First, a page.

CHICAGO (AP) — A settlement has been reached in the last of a trio of class-action lawsuits involving the rights of disabled Illinois residents living in large institutions, meaning thousands of people could get help moving from Cook County nursing
CHICAGO (AP) — A settlement has been reached in the last of a trio of class-action lawsuits involving the rights of disabled Illinois residents living in large institutions, meaning thousands of people could get help moving from Cook County nursing homes to houses and apartments.
The agreement, filed Monday evening in federal court in Chicago, strikes a blow against what advocates call the "warehousing" of people with disabilities in nursing homes. An estimated 20,000 Medicaid-eligible people with disabilities living in Cook County nursing homes could ultimately be affected — and more throughout the state if Illinois officials use the Cook County plan as a model.
The settlement is expected to be presented to a judge for approval Tuesday.
In the deal’s first phase, the state would spend $10 million for housing assistance to help at least 1,100 Cook County nursing home residents move. More people would be helped in the second phase of the agreement.
The plan would resolve a 2007 lawsuit filed by Access Living, an advocacy group for the disabled, and other groups. Their lawsuit claimed that Illinois violates the civil rights of Medicaid-eligible people with disabilities living in nursing homes in Cook County by not giving them alternatives such as supportive housing.
Similar agreements have been approved in two other Illinois cases involving housing for mentally ill and disabled adults.
Advocates for the disabled said Illinois’ long practice of supporting institutional care and underfunding alternatives like supportive housing violates the Americans with Disabilities Act and the Olmstead decision. In 1999, the Supreme Court ruled in Olmstead that unjustified institutionalization of people with disabilities was illegal discrimination.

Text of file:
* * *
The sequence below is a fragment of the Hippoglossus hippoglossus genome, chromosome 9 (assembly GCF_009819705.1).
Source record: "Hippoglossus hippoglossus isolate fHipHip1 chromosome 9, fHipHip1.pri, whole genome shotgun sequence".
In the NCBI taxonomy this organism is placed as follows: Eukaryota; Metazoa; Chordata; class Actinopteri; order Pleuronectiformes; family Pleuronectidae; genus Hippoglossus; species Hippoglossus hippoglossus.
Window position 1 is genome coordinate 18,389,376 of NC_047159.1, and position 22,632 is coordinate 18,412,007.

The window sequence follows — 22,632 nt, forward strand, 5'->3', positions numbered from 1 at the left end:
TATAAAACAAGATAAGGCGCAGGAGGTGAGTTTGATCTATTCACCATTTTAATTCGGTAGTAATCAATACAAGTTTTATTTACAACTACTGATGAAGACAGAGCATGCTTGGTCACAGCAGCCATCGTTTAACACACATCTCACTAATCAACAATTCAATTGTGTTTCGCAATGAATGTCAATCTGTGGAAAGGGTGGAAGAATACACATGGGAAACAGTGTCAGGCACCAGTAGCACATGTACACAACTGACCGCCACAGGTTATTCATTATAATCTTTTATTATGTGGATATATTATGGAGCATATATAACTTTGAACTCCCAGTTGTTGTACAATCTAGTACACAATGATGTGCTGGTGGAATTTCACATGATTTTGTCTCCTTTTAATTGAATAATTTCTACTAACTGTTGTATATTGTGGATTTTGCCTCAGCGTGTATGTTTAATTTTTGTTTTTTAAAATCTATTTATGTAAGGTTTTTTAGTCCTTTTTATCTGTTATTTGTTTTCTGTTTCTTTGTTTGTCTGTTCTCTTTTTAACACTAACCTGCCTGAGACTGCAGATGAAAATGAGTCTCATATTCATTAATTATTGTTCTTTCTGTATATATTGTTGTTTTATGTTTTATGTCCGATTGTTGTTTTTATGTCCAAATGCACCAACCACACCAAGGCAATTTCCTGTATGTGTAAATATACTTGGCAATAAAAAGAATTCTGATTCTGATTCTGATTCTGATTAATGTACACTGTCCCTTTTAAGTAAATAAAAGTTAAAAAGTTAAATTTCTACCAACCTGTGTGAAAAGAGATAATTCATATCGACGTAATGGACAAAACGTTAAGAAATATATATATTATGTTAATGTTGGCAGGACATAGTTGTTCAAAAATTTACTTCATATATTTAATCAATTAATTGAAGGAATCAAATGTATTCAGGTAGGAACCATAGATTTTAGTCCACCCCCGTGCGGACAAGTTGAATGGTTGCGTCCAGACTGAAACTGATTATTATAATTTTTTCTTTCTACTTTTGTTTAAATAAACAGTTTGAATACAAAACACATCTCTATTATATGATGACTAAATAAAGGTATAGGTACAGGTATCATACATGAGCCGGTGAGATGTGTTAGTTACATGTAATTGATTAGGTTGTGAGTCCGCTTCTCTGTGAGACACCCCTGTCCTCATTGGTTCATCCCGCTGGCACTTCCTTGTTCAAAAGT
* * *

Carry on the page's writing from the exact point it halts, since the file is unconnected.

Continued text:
The Olmstead decision gave advocates hope that "Illinois, one of the most institutionalized states in the country, would immediately start efforts to reform, and we were certainly wrong about that," said Marca Bristo, Access Living President and CEO. Advocates resorted to lawsuits when other efforts failed, Bristo said.
"We’re extremely happy that we have the state’s ear finally," Bristo said.
Lenil Colbert, 39, a named plaintiff in the case, had a stroke in 2005 that left him partially paralyzed. The former delivery driver lived with his mother for a while, then was transferred from a hospital to an Oak Park nursing home in 2006. He had three roommates, a curfew and little privacy, although the help he received in the nursing home could have been provided in the community, according to the lawsuit.
Since the case was filed, Colbert has moved out of the nursing home and now lives in his own apartment.
"I can eat when I want, come and go when I need to," he said. A personal assistant helps him about five hours a day, he said.
Community housing will be cheaper for Illinois than nursing homes, said the plaintiff’s lead counsel, Steve Libowsky of SNR Denton, which took the case without a fee. The average annual cost per person for housing people in nursing homes is $19,220 compared to $16,900 for supported housing in apartments, Libowsky said.
Capria Miller, 31, who is paralyzed from a fall and uses a power wheelchair, wants to move out of the Chicago nursing facility where she lives. Her three young children live with her mother in Chicago. She said she hopes the settlement will help her get the support she needs to live in the community.
"I don’t want to be raising my children from a nursing home," Miller said. "I want to make sure they’re doing their chores and their homework, all the things children are supposed to do."
The lawsuit is one of three similar complaints involving Medicaid-funded housing in Illinois and it’s the last to reach a settlement. Earlier this year, a judge approved a similar deal affecting 6,000 disabled adults living in privately operated care facilities and 3,000 adults living at home with aging parents and other family members. Last year, in the first of the three cases to be settled, a judge approved an agreement involving 4,500 people with mental illness who live in specialized nursing homes.
The case is Colbert v. Quinn.
Copyright 2011 The Associated Press.